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Mihaly Csikszentmihalyi

it’s a creative ‘and’ not an ‘either/or’

Valdivia, May 2022

The day begins to the sound of water running through the drainpipes. Behind the curtains, the windows are misted. When I finally get up, I pull on two pairs of leggings and under my t-shirt wear a thermal vest. Last week I was living through a wet English summer, this week a damp Chilean winter. There is a similarity in the rainfall, but the perception of it differs depending on whether you are planning a picnic or you’re carrying the shopping home and it’s soaking through your gloves.

JP, being Venezuelan, believes that since I grew up in a place with winters and occasional snow, I should be naturally adapted to such weather. He ignores my retorts that I grew up in a house with double glazing and central heating. Having grown up in the Caribbean, he finds the icy breeze down by the costanera exotic.

Recently, I finished listening to the audiobook of Creativity by Mihaly Csikszentmihalyi. If my memory serves me well, it’s a book that I originally began reading in a library, but for some reason never had the chance to finish. I have a strong preference for reading over listening, but, ironically considering how much I travel, I am cursed with motion sickness which prevents me from reading on buses or in cars.

Whilst the book is generally interesting, what stuck with me was the analysis of character traits of creative individuals.

We typically apply labels to people using an either/or approach. Someone is introverted or extroverted, generous or selfish, optimistic or pessimistic, masculine or feminine. Csikszentmihalyi is interested in people whose lives exhibit a globally impactful creativity, the sort that is recognised and celebrated. These people, Csikszentmihalyi suggests, tend to exhibit contrary traits. They are an ‘and’. They are introverted and extroverted. Not somewhere in between the two, but both poles. They are masculine and feminine, not androgynous, but swing from one way of being to the other.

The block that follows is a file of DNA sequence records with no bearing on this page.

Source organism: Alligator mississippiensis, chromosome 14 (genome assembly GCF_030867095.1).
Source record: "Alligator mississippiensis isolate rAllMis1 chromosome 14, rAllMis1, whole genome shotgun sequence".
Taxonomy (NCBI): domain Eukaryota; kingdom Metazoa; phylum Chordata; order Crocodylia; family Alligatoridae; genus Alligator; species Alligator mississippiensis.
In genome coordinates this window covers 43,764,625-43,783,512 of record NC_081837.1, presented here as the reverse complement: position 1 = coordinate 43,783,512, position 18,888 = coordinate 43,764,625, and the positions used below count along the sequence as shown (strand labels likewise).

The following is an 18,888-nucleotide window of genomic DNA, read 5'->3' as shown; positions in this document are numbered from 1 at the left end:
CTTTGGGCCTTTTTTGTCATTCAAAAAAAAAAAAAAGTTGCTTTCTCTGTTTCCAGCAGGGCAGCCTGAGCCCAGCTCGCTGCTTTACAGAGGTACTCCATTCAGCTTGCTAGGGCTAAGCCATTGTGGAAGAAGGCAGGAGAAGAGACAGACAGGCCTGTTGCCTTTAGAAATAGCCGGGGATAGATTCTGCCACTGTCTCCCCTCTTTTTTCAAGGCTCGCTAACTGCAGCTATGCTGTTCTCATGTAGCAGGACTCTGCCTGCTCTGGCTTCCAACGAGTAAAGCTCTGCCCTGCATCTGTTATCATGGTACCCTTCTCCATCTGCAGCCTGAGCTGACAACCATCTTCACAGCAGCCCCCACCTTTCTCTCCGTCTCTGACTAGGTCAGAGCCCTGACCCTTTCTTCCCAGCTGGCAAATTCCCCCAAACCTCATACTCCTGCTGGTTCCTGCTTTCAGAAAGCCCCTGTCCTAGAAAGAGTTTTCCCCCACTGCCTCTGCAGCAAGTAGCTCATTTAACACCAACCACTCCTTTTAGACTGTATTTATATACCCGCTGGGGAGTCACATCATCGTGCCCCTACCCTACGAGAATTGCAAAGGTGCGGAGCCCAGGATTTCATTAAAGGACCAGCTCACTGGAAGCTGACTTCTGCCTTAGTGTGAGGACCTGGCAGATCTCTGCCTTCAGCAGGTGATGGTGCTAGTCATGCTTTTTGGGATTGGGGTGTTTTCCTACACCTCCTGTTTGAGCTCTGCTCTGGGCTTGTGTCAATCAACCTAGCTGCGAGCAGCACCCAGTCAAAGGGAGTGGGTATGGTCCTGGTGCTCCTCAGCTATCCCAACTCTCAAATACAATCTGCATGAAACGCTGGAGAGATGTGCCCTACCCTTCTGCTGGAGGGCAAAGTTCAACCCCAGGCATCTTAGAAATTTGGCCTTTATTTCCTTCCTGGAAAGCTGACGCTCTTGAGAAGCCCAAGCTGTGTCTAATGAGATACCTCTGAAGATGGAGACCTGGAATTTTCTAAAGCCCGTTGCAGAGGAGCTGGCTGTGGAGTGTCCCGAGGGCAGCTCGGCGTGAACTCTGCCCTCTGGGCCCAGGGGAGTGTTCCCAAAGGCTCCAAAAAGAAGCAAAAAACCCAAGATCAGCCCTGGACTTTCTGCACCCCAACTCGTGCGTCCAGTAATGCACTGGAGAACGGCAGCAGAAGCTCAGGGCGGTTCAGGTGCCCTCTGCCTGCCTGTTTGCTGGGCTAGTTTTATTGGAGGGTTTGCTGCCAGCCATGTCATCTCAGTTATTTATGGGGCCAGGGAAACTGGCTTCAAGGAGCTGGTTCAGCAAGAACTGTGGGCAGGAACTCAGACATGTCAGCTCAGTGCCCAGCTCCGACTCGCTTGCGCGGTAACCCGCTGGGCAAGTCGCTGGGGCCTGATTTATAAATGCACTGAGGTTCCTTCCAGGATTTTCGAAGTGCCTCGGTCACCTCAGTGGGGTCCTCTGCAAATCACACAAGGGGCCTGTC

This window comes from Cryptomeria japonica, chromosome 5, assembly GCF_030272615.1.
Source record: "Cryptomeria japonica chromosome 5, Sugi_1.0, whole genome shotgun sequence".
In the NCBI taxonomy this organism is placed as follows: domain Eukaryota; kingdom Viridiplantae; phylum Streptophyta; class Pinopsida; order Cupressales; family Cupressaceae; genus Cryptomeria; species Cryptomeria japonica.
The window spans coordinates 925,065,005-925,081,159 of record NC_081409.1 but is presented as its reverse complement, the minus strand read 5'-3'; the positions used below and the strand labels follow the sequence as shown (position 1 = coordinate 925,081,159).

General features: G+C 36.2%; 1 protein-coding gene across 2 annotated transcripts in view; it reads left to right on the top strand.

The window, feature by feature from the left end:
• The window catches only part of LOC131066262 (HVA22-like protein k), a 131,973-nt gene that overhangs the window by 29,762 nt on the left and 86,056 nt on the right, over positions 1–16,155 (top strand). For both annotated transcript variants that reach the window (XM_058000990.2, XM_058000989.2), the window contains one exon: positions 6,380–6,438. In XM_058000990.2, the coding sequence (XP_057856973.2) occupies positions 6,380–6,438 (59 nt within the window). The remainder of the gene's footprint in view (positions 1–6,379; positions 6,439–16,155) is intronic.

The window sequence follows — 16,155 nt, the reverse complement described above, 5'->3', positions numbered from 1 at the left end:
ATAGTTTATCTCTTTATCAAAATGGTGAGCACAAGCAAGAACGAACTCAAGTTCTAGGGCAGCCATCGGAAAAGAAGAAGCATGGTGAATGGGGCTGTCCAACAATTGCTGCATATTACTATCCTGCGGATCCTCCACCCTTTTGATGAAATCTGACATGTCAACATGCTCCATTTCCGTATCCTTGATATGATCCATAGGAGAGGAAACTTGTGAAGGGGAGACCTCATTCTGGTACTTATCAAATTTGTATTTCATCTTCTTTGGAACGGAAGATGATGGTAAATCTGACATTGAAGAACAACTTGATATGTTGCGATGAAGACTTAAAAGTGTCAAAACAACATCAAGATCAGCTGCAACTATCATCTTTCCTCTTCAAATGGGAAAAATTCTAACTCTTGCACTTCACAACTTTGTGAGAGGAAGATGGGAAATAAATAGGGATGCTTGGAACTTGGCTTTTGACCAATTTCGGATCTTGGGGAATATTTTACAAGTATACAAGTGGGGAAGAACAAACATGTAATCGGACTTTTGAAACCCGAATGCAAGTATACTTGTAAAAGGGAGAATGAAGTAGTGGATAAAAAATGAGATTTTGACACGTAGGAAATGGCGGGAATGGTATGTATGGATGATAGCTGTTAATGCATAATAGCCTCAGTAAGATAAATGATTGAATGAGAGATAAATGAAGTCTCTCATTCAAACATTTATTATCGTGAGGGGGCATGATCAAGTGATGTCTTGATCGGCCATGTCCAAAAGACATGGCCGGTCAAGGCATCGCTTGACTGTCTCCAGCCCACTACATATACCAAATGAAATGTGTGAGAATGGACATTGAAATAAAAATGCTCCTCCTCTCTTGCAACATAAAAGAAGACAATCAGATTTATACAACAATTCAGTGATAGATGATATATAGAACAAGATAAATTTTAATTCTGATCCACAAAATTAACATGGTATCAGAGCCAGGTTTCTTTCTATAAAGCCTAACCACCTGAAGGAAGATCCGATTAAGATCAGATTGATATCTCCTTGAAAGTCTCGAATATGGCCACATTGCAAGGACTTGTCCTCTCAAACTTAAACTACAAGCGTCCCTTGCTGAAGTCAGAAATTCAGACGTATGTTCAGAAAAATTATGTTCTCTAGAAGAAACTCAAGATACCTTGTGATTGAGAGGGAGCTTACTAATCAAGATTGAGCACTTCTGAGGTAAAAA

It suggests that when it comes to analysing character, we should be open to accepting contradiction. I can be both family-orientated and independent. I can insist on using a butter knife in my own home and not be fussed when in someone else’s place we eat with our hands.

One of the things I love about living semi-nomadically is that I am forced into different ways of being. Or maybe I should say that it gives me permission to be differently. Perhaps I shouldn’t need permission, and yet, experimenting and acting out of character tends to alarm people. Indeed, the challenge perhaps with Csikszentmihalyi’s idea about opposite traits is that it suggests that creative people, by failing to fit neatly in boxes, exhibit an unpredictability that may come across as threatening. Ignoring that his examples are all great creatives, we can still see that creativity requires the freedom to explore such opposite characteristics. It’s not travelling inherently that gives such freedom, but what you can learn while travelling (if you’re willing) that provides both the alternative ideas and the spaces in which to act upon them.

And I’ve heard numerous times that people feel that they have a different personality when speaking in different languages. I wonder if perhaps this comes from having different expectations or because we speak different languages in different contexts. Speaking Spanish, I don’t expect myself to sound anywhere near as intelligent as I would in English. Nor do I expect to sound anywhere near as polite. The effort it takes to communicate in Spanish means that I make different decisions. I have no expectation that I will be fully understood. I’m conscious of the limits of my speech and much more forgiving of my conversation partner.

We bring our faulty understandings of the world into every conversation. While mainland Europe was suffering a heatwave (and England just more rain), Chilean friends asked how I was dealing with the heat. What heat? I asked. When I tell people in England that I’m heading to Chile, they sometimes remark on how lovely it will be in the sunshine. I adjust their assumption with a single word – Patagonia – which brings up images of glaciers and snow. Although it’s generally agreed to be the southern tip of the Americas, Patagonia means different things to different people. Some definitions include where we live as being part of the region, some don’t. It’s a bit like trying to define where The North of England begins. This ignorance isn’t an awful thing. Most of the time, we just don’t have a lot of knowledge about anywhere other than our own home. It’s both a reality and an opportunity.

And however we see the weather, the rain keeps falling